There are times that being a political commentator frustrates me. Today is an example. In the wake of the bombing attack in Bulgaria, which has thus far claimed the lives of 6 victims and, apparently, the bomber as well, I alternate between feelings of rage and sadness. Yet, cynics like Bibi Netanyahu feel compelled to capitalize on such tragedies in order to advance their war ambitions using the innocent victims of terror. He has no sense of decency, or remorse.
Mere hours after the horrific attack on Israeli tourists, the Israeli leader took to the airwaves to proclaim far and wide that all the evidence pointed to Iran being the perpetrator of the killings. What evidence was that? Well, he declined to state. This was before the killer had been identified, and even the manner in which the tourist bus had been made to explode was still unclear. But Netanyahu, surely knew who was behind it.
As of this article’s writing, the identity of the bomber remains unknown. The identity first reported – a Swedish-Algerian Muslim, who did time in Guantanamo – has since been denied by the Bulgarian police. Unfortunately, that doesn’t matter to Bibi, who insists on advancing his political program. What matters is that he be able to seize the opportunity of the Israeli public’s anger at the events that transpired in Burgas, and use them to his advantage.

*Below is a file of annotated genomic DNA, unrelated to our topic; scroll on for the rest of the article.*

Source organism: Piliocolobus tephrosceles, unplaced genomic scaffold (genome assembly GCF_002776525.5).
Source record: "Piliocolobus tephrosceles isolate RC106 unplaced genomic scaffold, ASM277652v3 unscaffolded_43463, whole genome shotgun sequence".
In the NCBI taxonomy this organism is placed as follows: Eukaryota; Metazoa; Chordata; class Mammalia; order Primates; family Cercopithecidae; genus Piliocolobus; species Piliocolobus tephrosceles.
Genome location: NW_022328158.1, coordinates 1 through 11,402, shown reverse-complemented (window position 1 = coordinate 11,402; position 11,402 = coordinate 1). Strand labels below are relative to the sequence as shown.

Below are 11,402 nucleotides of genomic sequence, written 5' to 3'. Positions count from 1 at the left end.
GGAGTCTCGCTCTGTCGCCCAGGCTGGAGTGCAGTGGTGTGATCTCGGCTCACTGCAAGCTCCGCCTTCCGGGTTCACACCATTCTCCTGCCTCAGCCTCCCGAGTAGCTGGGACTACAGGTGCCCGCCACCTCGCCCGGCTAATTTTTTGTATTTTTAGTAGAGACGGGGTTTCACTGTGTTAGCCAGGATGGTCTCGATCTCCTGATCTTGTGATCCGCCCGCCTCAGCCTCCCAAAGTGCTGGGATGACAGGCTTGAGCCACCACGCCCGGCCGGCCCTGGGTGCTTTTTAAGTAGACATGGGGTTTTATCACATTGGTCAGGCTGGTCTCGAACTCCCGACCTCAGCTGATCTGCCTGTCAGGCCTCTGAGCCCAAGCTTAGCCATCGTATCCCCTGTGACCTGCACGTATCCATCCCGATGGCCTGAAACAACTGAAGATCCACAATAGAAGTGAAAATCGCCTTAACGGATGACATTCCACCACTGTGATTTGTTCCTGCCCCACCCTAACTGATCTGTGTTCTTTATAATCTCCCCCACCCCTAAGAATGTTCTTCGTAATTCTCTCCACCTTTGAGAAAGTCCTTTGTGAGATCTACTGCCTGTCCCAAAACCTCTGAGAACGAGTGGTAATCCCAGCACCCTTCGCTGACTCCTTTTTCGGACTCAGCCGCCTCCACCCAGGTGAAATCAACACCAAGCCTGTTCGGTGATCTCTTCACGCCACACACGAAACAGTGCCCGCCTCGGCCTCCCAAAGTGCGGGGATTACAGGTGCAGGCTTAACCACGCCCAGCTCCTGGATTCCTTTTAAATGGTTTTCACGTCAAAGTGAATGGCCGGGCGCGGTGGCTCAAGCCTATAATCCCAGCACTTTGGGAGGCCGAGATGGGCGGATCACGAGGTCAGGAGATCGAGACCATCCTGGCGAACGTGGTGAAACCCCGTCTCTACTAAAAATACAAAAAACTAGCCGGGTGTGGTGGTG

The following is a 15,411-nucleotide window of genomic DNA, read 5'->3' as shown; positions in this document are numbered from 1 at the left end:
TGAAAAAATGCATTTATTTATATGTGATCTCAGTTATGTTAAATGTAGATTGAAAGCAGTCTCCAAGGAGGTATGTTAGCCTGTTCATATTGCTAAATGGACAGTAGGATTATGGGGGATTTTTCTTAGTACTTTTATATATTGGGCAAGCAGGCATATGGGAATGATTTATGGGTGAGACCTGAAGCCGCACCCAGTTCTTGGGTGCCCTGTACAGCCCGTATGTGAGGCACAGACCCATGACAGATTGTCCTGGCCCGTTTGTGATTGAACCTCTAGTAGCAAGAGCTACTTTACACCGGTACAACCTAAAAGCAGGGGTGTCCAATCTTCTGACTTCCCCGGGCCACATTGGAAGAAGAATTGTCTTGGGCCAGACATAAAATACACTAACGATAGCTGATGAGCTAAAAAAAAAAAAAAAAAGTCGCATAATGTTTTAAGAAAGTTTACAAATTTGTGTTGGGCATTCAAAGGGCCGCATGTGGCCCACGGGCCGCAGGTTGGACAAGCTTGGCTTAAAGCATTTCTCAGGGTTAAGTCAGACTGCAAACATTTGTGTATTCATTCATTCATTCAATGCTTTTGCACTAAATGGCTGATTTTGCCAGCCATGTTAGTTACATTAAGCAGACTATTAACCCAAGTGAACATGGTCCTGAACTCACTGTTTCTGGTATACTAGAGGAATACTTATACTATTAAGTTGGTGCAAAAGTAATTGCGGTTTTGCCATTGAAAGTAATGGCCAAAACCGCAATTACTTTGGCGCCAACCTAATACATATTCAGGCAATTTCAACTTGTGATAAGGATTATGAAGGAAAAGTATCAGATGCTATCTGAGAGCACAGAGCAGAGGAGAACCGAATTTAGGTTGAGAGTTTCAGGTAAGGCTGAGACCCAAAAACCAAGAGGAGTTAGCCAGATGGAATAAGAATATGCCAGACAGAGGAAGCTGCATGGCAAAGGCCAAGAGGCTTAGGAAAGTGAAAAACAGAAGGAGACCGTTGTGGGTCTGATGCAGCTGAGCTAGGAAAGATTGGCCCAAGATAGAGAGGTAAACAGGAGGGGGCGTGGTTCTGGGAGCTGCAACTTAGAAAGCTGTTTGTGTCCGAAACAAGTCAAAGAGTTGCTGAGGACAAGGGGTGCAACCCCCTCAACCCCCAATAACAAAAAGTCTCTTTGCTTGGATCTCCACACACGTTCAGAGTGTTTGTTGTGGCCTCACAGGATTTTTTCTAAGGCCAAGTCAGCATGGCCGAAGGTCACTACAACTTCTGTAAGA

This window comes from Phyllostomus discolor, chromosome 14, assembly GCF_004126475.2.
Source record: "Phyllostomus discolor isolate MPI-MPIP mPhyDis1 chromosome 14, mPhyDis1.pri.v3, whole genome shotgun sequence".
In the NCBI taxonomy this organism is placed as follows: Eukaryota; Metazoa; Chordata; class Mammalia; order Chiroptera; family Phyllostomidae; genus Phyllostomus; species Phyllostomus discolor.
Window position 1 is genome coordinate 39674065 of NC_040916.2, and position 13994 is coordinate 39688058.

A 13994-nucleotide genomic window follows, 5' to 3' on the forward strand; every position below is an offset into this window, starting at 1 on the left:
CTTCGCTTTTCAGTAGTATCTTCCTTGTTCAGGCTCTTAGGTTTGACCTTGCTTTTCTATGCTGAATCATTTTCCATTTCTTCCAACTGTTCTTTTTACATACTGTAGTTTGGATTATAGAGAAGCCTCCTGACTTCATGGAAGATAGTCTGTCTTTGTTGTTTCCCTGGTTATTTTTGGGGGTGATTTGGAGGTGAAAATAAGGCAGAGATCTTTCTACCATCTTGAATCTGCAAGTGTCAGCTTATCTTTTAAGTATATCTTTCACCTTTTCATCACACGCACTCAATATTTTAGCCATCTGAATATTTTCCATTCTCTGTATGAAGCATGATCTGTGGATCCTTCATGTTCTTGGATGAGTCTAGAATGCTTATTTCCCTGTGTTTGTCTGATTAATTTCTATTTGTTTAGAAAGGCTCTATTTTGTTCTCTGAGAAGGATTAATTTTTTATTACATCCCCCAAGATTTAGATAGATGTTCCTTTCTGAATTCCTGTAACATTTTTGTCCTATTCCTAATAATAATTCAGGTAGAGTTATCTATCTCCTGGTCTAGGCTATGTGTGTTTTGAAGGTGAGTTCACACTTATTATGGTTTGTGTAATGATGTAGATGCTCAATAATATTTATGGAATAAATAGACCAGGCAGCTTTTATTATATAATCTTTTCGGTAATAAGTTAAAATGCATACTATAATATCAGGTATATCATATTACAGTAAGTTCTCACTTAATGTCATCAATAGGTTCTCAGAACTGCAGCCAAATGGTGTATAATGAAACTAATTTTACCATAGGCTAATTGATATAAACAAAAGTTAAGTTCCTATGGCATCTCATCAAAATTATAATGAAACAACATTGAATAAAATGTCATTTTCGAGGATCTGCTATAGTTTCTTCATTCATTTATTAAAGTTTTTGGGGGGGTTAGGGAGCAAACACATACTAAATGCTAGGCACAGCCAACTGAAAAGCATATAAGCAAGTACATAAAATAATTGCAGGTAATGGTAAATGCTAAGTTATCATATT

It’s clear, of course, that Iran could be involved. Bibi later amended his baseless accusation to include Hezbollah acting as “Iran’s long arm.” However, the investigation into the incident has only just begun, and it’s very far-fetched to believe the planners can be known when the perpetrator remains a mystery, and initiate a war with Iran on that basis.
Netanyahu has only said that Israeli intelligence points to Iran or Hezbollah. But there has been no mention of what leads Israel to believe this. Points made so far include: the attack occurred on the 18th anniversary of the attack on a Buenos Aires Jewish center (although later investigations cast serious doubt on whether Hezbollah or Iran were involved in this); the ongoing tit for tat attacks by Iran on Israeli diplomatic targets and by Israel on Iranian scientists; and the oft-repeated threats by both Hezbollah and Iran.
There’s not much of a case there. An alternative theory of the crime isn’t hard to imagine. Consider how tempting it would be for al-Qaeda to perpetrate such an atrocity, or for a disenchanted European Muslim to be taking his anger out on Jews. Have we forgotten Toulouse already? With tensions riding high between Iran and the US-Israel alliance, this could be a way of lighting a fuse that would ignite a full-scale war.
The truth remains to be seen. To be sure, if it turns out that Iran, Hezbollah or both are responsible, it will surprise no one. The point here is to underline the eagerness with which Bibi jumped out to blame Iran. The Prime Minister’s reasons were far from being “pro-Israel,” and dangerously irresponsible.
Bibi has repeatedly used the Holocaust in the past to try to goad American citizens and politicians into supporting his ill-conceived notions of an attack on Iran. That was shameful enough for a man who tries (and, thankfully, fails) to portray himself as the leader of world Jewry. Now, the people who really are in his charge are killed and all Netanyahu can do is think of their deaths as an opportunity.